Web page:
The sample size was adopted with proportional linkage to the size of the strata (sex and age). Diversity of the sample in all cultural and socioeconomic aspects was achieved by making a random proportional distribution of all the schools taking into account their characteristics and their localization within the diverse zones of the towns. A total number of at least 300 × 10=3000 adolescents was included. A subgroup of approximately 1000 adolescents from the 10 cities was chosen to participate also in blood sampling. As blood parameters have much less variability, a smaller sample size is sufficient to be representative. The size of the subgroup (around 100 adolescents in each city) was chosen by means of the immunological parameters,12, 13 which were those with the highest variability within the blood measurements that were included in the study.
Selection of schools, classes and pupils
The age range from 13 to 16 years has been chosen because the familial bounds that have been present during childhood are less restricting and lifestyle habits are fully established.
For practical reasons and considering both educational and psychological reasons, complete school classes from the four grades that theoretically best correspond to the selected age group were identified. Hereby, we supposed that the random selection of classes resulted in a sex distribution similar to that in the general population. If necessary, the corresponding statistically corrective measures can be introduced during statistical analyses.
To guarantee that the heterogeneity of social background of the population would be represented, a representation of the different school types in the respective cities was considered. However, because of the differences in school systems in the European countries, it was decided to rather use residence—place of school attendance—to guarantee diversity of the sample in cultural and socioeconomic aspects. Hence, schools were randomly selected after stratification on school zone or district.
In practice, random selection of schools and classes was executed centrally by the partner at Ghent University for all cities. The number of adolescents per strata was weighed for the dimension of the strata with the exception that at least one class should be randomly selected from the list of private schools. A list of 10 schools was provided to each centre. In case the selected schools refused to participate, a second list of substitute schools was already foreseen. Overall, 10 schools were involved in the survey in each city with the exception of Hungary where only eight schools participated. The selected school classes were randomly selected after stratification for grade. Up to three classes or class groups from two grades were selected per school, with not more than 60 adolescents per school. In each city, approximately 15–20 classes (350–400 adolescents) were randomly selected taking into account that there would be invalid questionnaires and refusals. In addition, the classes with blood samples were randomly selected.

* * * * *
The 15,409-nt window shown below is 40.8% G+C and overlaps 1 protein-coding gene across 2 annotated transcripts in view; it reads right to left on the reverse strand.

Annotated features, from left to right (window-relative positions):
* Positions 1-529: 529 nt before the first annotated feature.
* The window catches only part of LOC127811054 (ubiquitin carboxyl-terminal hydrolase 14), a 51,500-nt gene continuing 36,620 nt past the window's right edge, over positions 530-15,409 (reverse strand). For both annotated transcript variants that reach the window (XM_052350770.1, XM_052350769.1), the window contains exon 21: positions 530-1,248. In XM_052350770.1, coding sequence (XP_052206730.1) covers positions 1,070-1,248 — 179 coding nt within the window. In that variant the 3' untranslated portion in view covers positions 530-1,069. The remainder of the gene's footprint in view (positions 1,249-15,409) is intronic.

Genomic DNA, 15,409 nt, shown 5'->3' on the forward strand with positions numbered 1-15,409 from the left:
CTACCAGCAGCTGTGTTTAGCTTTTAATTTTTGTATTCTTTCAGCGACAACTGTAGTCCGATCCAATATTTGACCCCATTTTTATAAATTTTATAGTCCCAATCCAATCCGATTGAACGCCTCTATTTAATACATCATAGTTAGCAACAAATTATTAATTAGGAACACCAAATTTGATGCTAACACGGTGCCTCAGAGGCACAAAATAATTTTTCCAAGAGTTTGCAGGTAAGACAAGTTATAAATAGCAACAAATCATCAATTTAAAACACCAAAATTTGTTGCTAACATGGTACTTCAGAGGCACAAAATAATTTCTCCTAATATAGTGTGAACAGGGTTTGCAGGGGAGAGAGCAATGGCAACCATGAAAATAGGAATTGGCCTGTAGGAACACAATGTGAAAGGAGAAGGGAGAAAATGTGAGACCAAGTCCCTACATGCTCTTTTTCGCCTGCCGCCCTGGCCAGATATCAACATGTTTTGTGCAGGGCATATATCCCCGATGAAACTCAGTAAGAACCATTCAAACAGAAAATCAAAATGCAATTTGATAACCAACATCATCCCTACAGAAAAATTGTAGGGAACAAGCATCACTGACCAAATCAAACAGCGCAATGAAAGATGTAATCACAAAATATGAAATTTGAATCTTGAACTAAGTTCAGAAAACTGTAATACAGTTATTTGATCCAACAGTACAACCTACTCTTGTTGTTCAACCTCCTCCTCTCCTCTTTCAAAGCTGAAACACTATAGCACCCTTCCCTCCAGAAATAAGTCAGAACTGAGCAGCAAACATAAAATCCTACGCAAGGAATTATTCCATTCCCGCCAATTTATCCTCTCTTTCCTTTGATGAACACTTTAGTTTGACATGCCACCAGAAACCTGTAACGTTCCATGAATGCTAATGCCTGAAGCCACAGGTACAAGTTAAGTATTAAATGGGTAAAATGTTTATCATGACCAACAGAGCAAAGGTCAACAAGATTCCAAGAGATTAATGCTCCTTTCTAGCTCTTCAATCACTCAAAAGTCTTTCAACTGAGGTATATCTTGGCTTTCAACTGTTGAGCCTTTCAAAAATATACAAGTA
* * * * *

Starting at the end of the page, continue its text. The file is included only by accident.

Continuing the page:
A class was considered eligible if the participation rate was at least 70%. If less than 70% of a class accepted to participate, the class was excluded and another class in the same age group was chosen in the same school. If this second class of the same school again failed to fulfil the same criteria of eligibility, the corresponding school in the second school list was approached and the same procedure was repeated. If at the end of this procedure still no class fulfilled the criteria of eligibility, for practical reasons, all approached adolescents from the last school who were willing to participate were included.
The final database included those participants who met the following criteria: age of 13.00–16.99 years, schooling in one of the 10 European cities, informed consent signed, has at least weight and height measured and completed at least 75% of the other tests. The exact criteria are shown in Table 1. Participant exclusion criteria include, participants participating simultaneously in another clinical trial, age <13 or ⩾17 years and an acute infection lasting less than 1 week before the inclusion. In every school class, all adolescents wishing to participate were, for psychological reasons, accepted to participate even if it was known that they were not eligible. Exclusions from the study were carried out a posteriori, without the knowledge of the affected participants, to avoid non-desired situations.
Non-response is a problem in any cross-sectional study in terms of representativeness of the population being investigated. It is important to know as much as possible not only about the participants, but also about the non-participants. Therefore, the non-participant study was based on different levels in the sampling procedure just described. The current ethical norms in most European countries limit, in a very important way, data capture of non-participants.